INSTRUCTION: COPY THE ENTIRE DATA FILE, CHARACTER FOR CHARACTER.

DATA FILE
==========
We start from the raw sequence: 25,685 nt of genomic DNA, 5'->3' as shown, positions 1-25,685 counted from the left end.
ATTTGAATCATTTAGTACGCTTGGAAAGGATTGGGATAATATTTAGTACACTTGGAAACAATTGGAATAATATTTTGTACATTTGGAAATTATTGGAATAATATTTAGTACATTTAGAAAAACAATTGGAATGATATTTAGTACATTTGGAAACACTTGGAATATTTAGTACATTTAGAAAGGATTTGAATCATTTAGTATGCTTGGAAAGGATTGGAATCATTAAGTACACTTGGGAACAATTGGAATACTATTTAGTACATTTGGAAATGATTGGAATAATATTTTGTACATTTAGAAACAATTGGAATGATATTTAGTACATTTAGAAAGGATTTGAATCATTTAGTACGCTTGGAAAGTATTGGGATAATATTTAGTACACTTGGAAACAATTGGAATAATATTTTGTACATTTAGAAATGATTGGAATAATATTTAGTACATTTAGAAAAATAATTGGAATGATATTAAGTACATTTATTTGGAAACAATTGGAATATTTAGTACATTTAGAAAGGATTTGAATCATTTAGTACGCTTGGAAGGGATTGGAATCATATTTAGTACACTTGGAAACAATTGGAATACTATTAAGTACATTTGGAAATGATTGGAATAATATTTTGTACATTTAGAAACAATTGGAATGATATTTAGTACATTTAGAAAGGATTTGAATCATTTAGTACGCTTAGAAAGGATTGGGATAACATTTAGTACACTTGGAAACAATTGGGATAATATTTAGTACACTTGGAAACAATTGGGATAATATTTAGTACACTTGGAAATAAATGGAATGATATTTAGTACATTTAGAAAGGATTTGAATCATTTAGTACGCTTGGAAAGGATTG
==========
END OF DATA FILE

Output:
We start from the raw sequence: 25,685 nt of genomic DNA, 5'->3' as shown, positions 1-25,685 counted from the left end.
ATTTGAATCATTTAGTACGCTTGGAAAGGATTGGGATAATATTTAGTACACTTGGAAACAATTGGAATAATATTTTGTACATTTGGAAATTATTGGAATAATATTTAGTACATTTAGAAAAACAATTGGAATGATATTTAGTACATTTGGAAACACTTGGAATATTTAGTACATTTAGAAAGGATTTGAATCATTTAGTATGCTTGGAAAGGATTGGAATCATTAAGTACACTTGGGAACAATTGGAATACTATTTAGTACATTTGGAAATGATTGGAATAATATTTTGTACATTTAGAAACAATTGGAATGATATTTAGTACATTTAGAAAGGATTTGAATCATTTAGTACGCTTGGAAAGTATTGGGATAATATTTAGTACACTTGGAAACAATTGGAATAATATTTTGTACATTTAGAAATGATTGGAATAATATTTAGTACATTTAGAAAAATAATTGGAATGATATTAAGTACATTTATTTGGAAACAATTGGAATATTTAGTACATTTAGAAAGGATTTGAATCATTTAGTACGCTTGGAAGGGATTGGAATCATATTTAGTACACTTGGAAACAATTGGAATACTATTAAGTACATTTGGAAATGATTGGAATAATATTTTGTACATTTAGAAACAATTGGAATGATATTTAGTACATTTAGAAAGGATTTGAATCATTTAGTACGCTTAGAAAGGATTGGGATAACATTTAGTACACTTGGAAACAATTGGGATAATATTTAGTACACTTGGAAACAATTGGGATAATATTTAGTACACTTGGAAATAAATGGAATGATATTTAGTACATTTAGAAAGGATTTGAATCATTTAGTACGCTTGGAAAGGATTG